The health writer's 12 days of Christmas

published in Reader's Digest,
12 December 2017

link to Reader's Digest article


Never mind partridges and pear trees, your health is worth singing about—now and at any time of the year.

On the twelfth day of Christmas the health writer showed me…..

12 bells-a-ringing

Synaesthesia is a ‘fusion of the senses’, most commonly experienced as a splash of colour in the mind when a letter or word is spoken. The number 5 may be black, for example, and the letter L light green.

For Tessa Verrecchia, an artist specialising in fused glass, the sound of bells created an image of vibrant colour and swirling shapes, inspiring her design for a stained glass window.

On the eleventh day of Christmas the health writer showed me….

11 Pipers piping

Tobacco toxins can trigger cancer, harm the heart, age the skin and slow the brain. It’s just possible that healthy eating may undo some of the damage caused by smoking – but the best advice is still to quit.

On the tenth day of Christmas the health writer showed me….

Coenzyme Q10

Made in the liver and present in every cell in the body, Q10 is known to boost cellular energy production (especially important in heart failure). Whether it’s useful in weight loss and as an anti-ageing agent remains to be seen. Some call it the miracle cure.

On the ninth day of Christmas the health writer showed me….

Blood factor 9

In haemophilia B (also known as the ‘Christmas disease’), there's inadequate production of a clotting factor in the blood called Factor IX (9). I interviewed the scientist behind a treatment for haemophilia B.

On the eighth day of Christmas the health writer showed me….

8 ounce steaks

The World Health Organization announced that a daily portion of processed meat could increase the risk of colorectal cancer. After an analysis of the research, it was concluded that we don’t necessarily have to banish the bacon (or red meat) just yet, but practise moderation in our meat eating.

On the seventh day of Christmas the health writer showed me….

7 strikes of lightning

Park ranger (or Spark Ranger, as he became known) Roy Sullivan has entered the Guinness World of Records as the man most struck by lightning, having survived seven strikes. Read about others struck by lightning, and how lightning can endanger the lives of its victims.

On the sixth day of Christmas the health writer showed me….

6 aids to standing

The human body is designed with 6 great features to help us stand, and keep us from falling over. Read about the role of the bones, the eyes, the ears, the heart, the muscles and the brain.

On the fifth day of Christmas the health writer showed me….

5 great women

In the late nineteenth century, five young women raised more than half a million dollars to help complete construction of the Johns Hopkins Medical School in Baltimore. The gift was given on the condition that women could also train as doctors – and it was here that Helen Taussig came in 1924 to earn her medical degree. She later became a pioneer of infant heart surgery, helping to save the lives of countless ‘blue babies’.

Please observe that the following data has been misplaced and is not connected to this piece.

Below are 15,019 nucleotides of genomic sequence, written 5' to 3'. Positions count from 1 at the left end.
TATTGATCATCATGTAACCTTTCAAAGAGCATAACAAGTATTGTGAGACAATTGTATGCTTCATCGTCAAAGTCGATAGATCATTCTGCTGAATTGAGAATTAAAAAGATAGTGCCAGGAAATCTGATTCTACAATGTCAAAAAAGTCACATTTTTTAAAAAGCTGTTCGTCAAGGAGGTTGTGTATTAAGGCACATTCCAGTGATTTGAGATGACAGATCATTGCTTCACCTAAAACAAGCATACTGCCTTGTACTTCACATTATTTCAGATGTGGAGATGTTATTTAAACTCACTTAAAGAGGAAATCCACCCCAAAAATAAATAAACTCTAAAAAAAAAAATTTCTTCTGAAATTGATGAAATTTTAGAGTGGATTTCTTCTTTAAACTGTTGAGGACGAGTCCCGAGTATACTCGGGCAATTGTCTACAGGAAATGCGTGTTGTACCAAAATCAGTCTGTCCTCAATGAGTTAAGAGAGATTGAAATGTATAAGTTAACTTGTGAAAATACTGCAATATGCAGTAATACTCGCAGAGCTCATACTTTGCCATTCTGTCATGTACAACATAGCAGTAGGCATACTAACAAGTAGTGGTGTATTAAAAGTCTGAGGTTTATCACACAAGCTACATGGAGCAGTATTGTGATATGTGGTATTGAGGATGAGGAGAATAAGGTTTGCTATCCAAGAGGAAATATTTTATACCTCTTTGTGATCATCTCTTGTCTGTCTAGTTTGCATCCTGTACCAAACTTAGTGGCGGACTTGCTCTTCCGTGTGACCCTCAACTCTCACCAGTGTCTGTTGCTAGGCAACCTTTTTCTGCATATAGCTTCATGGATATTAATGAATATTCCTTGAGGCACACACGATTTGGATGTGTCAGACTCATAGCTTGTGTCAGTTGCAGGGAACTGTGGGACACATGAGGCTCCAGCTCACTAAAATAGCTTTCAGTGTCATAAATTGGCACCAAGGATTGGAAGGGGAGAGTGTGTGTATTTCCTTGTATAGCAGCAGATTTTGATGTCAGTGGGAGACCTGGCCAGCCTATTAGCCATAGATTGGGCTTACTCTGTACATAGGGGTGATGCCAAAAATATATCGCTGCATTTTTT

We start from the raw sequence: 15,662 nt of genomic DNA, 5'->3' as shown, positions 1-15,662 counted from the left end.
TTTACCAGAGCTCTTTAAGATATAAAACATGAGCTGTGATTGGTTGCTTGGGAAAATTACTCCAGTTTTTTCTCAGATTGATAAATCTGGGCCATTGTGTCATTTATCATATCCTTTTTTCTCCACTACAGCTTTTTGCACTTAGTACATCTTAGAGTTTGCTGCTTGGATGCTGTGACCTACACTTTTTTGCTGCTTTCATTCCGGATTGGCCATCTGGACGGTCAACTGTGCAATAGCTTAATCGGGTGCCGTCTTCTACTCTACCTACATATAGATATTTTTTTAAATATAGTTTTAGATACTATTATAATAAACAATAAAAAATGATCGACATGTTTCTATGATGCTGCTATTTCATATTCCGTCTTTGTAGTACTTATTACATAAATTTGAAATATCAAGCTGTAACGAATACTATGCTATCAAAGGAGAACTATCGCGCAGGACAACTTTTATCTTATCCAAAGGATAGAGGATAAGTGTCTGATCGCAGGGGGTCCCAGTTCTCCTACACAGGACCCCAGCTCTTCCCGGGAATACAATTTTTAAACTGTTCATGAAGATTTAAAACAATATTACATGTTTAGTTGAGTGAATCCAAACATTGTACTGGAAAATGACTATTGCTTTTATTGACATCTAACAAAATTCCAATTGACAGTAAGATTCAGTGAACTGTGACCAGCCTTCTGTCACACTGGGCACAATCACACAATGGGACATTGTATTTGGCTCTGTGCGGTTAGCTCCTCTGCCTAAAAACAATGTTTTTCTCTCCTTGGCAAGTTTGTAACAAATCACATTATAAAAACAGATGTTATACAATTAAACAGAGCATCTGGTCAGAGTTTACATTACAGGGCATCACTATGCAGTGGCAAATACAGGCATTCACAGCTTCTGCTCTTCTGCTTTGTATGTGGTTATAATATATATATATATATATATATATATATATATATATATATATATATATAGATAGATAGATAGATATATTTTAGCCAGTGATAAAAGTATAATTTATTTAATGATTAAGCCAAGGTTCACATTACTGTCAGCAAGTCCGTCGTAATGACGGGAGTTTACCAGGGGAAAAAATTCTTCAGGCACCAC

On the fourth day of Christmas the health writer showed me….

4 Dickens characters

Modern doctors are amazed at the way in which Dickens described medical conditions in his fictional characters long before doctors understood the diseases: Joe, the ‘fat boy’ in the Pickwick Papers, was afflicted by daytime sleepiness; Oliver Twist’s half-brother suffered seizures; Mr Pancks in Little Dorrit may have had obsessive compulsive disorder; and Tiny Tim may have had TB.

On the third day of Christmas the health writer showed me….

3 French neurologists

Guillain, Barré and Strohl first described Guillain-Barré syndrome in 1916 when they noticed a strange, self-resolving paralysis in soldiers. Today, the syndrome is still poorly understood: the immune system seems to turn against the nervous system and nobody really knows why.

On the second day of Christmas the health writer showed me….

2 voles in love

When trying to understand the effects of love on the body, scientists often turn to studying prairie voles: like humans, they form long-lasting monogamous relationships. The aptly-named Dr Tiffany Love from the University of Michigan describes how one brain chemical named oxytocin seems to be important in helping them pair up. In humans, oxytocin is sometimes called ‘the love hormone’.

On the first day of Christmas the health writer showed me….

A partridge in an apple tree

Does an apple a day really keep the doctor away?